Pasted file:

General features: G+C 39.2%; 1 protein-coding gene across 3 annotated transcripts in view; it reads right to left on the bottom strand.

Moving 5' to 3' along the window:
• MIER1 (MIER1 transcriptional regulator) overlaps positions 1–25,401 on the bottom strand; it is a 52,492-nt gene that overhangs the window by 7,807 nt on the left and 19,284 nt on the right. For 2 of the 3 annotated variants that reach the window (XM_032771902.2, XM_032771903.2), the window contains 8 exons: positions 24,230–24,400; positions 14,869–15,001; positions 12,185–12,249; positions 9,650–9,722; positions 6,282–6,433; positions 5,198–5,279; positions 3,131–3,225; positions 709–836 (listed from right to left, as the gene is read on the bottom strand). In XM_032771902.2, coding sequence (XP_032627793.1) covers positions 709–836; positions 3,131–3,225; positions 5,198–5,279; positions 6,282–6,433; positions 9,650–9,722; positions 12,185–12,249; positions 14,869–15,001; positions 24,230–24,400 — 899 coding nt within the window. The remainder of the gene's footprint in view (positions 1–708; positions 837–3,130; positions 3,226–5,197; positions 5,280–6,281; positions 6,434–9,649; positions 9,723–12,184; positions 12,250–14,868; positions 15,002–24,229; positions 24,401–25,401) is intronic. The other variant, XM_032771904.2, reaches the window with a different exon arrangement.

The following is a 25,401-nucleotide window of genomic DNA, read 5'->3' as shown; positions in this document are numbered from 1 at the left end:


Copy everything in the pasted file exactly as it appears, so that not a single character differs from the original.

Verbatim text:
General features: G+C 39.2%; 1 protein-coding gene across 3 annotated transcripts in view; it reads right to left on the bottom strand.

Moving 5' to 3' along the window:
• MIER1 (MIER1 transcriptional regulator) overlaps positions 1–25,401 on the bottom strand; it is a 52,492-nt gene that overhangs the window by 7,807 nt on the left and 19,284 nt on the right. For 2 of the 3 annotated variants that reach the window (XM_032771902.2, XM_032771903.2), the window contains 8 exons: positions 24,230–24,400; positions 14,869–15,001; positions 12,185–12,249; positions 9,650–9,722; positions 6,282–6,433; positions 5,198–5,279; positions 3,131–3,225; positions 709–836 (listed from right to left, as the gene is read on the bottom strand). In XM_032771902.2, coding sequence (XP_032627793.1) covers positions 709–836; positions 3,131–3,225; positions 5,198–5,279; positions 6,282–6,433; positions 9,650–9,722; positions 12,185–12,249; positions 14,869–15,001; positions 24,230–24,400 — 899 coding nt within the window. The remainder of the gene's footprint in view (positions 1–708; positions 837–3,130; positions 3,226–5,197; positions 5,280–6,281; positions 6,434–9,649; positions 9,723–12,184; positions 12,250–14,868; positions 15,002–24,229; positions 24,401–25,401) is intronic. The other variant, XM_032771904.2, reaches the window with a different exon arrangement.

The following is a 25,401-nucleotide window of genomic DNA, read 5'->3' as shown; positions in this document are numbered from 1 at the left end: